Further thoughts for cultivating a culture of memory, this time in the classroom:
Repeat important things monthly, weekly, daily. Last year my students read Aquinas’s Student’s Prayer at the beginning of class on the first day of each school week, and by the end of the year, all of them could say it by heart. When we began class again this week after a whole summer away, I walked into the room and said the first few words of the prayer; they spontaneously joined me, and we finished the whole thing together. Cultivate repetition, for anything done with formality and intention, even once a week for the whole year, will probably be remembered.
Recite a class catechism, as proposed recently by Joshua Gibbs, to cultivate the expectation that important truths and words ought to be remembered.
Re-read significant passages or whole books throughout the year, as suggested by Jenny Rallens, to cultivate the habit of activating memory to delve deeper in understanding.
Record conversations, ideas, stories, experiences that seem significant at the end of a recognizable time period—a day, a unit, a book, a quarter—during a time set aside for journalling in class (another idea from Jenny Rallens), to cultivate the practice of reflection over against our tendency to rush.
Experiment with incorporating place into memory. At CiRCE’s 2017 National Conference on memory, several speakers described intriguing uses of particular places and objects for memory. The frescoes and paintings in medieval places of study were used as the backgrounds for memory palaces; a Renaissance book collector placed the busts of Roman emperors over his shelves and used them to identify and remember the locations of his books. Could this principle be employed in the classroom at all? In my rhetoric classroom, for instance, what if I designated five spots for the five common topics, and directed several class discussions or debates in which, when students made an argument from a particular topic, they had to stand in that section of the room? Could this activate spacial and muscle memory (and also, for this example, give life to the original meaning of the topoi or “places”)? Cultivate the memory of the body as well as the mind.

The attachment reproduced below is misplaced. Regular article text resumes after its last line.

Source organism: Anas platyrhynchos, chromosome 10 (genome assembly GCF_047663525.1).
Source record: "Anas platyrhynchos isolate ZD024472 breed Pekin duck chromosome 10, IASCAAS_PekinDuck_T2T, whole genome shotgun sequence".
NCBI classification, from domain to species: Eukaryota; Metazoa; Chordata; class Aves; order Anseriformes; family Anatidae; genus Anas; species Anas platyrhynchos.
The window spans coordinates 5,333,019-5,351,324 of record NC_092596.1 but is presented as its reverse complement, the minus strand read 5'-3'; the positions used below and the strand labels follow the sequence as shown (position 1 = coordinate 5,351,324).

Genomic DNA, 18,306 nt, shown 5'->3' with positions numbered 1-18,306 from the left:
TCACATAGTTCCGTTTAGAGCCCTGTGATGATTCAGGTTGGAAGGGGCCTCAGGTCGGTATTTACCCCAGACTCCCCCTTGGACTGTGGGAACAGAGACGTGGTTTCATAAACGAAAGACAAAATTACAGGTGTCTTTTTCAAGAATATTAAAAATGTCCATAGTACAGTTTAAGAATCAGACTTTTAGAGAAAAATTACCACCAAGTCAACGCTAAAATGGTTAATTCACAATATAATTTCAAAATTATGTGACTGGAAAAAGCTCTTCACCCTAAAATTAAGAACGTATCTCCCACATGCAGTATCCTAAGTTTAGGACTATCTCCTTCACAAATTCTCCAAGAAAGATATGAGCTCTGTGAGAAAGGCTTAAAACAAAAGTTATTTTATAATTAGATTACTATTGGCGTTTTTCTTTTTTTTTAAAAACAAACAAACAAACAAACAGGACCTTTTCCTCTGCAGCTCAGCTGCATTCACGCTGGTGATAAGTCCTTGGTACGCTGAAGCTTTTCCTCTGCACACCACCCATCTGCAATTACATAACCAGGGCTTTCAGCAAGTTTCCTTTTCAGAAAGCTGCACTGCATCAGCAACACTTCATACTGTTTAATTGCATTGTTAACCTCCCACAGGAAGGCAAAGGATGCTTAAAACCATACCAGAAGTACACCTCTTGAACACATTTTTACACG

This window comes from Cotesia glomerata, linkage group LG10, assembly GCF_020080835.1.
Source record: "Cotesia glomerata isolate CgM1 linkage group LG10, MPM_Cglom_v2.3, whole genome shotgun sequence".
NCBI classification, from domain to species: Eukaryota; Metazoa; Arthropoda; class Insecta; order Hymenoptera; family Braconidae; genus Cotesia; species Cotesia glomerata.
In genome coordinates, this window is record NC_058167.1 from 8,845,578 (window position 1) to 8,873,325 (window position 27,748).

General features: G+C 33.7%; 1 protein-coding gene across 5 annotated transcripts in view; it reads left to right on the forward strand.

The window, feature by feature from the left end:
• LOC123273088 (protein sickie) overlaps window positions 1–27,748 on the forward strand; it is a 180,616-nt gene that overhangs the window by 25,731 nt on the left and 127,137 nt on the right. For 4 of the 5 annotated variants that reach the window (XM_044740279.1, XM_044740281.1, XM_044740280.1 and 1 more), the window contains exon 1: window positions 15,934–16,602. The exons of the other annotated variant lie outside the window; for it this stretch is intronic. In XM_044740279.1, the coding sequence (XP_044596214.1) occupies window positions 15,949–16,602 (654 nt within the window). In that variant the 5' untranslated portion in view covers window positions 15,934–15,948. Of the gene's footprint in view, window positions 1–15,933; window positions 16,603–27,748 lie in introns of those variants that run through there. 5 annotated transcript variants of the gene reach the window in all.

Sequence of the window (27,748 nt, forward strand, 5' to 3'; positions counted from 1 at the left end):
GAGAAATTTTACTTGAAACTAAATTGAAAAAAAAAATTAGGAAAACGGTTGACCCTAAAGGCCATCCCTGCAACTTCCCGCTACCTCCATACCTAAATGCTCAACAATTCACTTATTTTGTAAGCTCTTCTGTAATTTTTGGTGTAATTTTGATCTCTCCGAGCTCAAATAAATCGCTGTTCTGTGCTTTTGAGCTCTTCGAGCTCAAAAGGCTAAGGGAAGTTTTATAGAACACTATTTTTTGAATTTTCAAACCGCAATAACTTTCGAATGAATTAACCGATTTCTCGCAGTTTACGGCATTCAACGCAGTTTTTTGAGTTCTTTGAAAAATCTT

Honor students’ birthdays—a card at their desks, perhaps; or time set aside on Friday, or one Friday a month, to pray individually for students who had birthdays that week or month—to cultivate in them the joy and humility of being remembered.
Craft creative assignments (not just tests!) which draw from books read or ideas discussed throughout the year—compare-and-contrast essays, narratives in which authors of several novels debate a proposal, artistic presentations of a recurring theme of the year’s readings, projects that require synthesis of several math formulas or theorems—to cultivate memory as “the cabinet of imagination.”
Tell stories of those who cultivated exceptional memories in the past (Simonides discovering memory palaces, bards reciting whole epics, Mozart remembering and transcribing Allegri’s Miserere, Milton knowing the whole Bible by heart, Frederick Douglass memorizing the speeches of The Columbian Orator) to cultivate students’ ambition to emulate greatness in memory.